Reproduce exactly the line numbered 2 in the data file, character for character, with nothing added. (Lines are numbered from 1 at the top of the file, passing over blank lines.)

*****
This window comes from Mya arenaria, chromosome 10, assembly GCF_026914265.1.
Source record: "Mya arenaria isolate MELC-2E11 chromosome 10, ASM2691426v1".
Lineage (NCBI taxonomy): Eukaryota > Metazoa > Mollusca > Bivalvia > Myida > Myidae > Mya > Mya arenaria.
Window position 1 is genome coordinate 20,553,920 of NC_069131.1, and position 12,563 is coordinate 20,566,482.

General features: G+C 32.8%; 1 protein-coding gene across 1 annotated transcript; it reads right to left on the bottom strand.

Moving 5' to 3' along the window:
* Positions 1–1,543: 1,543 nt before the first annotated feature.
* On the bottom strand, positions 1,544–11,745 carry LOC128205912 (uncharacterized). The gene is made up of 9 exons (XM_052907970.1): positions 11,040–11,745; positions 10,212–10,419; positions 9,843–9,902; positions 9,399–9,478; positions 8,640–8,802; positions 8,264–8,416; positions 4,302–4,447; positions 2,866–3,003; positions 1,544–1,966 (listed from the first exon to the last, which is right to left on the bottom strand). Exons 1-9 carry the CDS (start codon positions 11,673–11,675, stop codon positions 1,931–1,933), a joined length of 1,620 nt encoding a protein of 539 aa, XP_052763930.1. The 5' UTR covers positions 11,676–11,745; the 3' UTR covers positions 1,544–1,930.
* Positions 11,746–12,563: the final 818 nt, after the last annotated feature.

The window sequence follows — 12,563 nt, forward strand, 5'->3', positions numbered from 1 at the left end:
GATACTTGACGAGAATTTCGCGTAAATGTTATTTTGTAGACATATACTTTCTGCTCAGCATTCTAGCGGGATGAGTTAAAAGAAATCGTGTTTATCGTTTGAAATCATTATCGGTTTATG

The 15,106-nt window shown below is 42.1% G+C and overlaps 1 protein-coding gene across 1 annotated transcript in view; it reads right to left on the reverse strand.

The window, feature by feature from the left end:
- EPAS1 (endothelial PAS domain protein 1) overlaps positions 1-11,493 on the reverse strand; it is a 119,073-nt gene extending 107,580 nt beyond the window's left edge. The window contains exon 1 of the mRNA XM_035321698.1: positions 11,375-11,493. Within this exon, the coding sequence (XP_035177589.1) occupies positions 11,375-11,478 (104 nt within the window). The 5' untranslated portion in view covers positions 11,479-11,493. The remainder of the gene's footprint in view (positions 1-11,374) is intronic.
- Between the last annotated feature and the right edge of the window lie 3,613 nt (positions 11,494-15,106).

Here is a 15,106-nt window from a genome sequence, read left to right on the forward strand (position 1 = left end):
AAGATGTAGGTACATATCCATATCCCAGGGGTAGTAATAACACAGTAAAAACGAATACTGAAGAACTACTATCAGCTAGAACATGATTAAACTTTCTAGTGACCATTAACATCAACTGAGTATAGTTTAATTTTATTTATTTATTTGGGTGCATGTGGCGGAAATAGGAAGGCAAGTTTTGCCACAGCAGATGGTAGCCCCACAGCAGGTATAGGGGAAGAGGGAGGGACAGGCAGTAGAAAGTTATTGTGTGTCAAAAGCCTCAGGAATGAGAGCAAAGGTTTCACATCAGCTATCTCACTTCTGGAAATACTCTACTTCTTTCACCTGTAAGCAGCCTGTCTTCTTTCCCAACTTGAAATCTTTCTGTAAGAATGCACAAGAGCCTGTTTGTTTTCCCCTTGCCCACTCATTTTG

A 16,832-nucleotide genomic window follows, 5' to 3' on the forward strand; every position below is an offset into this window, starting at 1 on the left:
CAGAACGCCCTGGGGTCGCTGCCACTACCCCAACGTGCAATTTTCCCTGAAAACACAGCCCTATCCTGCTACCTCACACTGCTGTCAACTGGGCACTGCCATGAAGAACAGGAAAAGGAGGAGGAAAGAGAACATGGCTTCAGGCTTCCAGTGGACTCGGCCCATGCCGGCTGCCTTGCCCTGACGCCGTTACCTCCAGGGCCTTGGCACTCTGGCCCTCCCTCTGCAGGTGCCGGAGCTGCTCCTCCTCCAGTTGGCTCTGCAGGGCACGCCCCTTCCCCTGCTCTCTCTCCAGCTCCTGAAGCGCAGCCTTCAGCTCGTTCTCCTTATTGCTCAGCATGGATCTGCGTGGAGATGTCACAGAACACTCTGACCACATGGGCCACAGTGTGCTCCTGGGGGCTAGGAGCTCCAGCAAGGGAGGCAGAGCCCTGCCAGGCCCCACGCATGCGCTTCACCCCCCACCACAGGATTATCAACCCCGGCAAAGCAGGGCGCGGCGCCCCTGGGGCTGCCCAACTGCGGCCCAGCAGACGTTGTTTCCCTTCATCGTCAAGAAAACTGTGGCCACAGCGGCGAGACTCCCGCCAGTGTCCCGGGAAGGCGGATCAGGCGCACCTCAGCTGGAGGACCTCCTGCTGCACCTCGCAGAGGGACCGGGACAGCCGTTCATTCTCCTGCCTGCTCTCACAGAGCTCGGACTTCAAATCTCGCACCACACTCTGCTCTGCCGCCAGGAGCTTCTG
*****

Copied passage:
Source record: "Mya arenaria isolate MELC-2E11 chromosome 10, ASM2691426v1".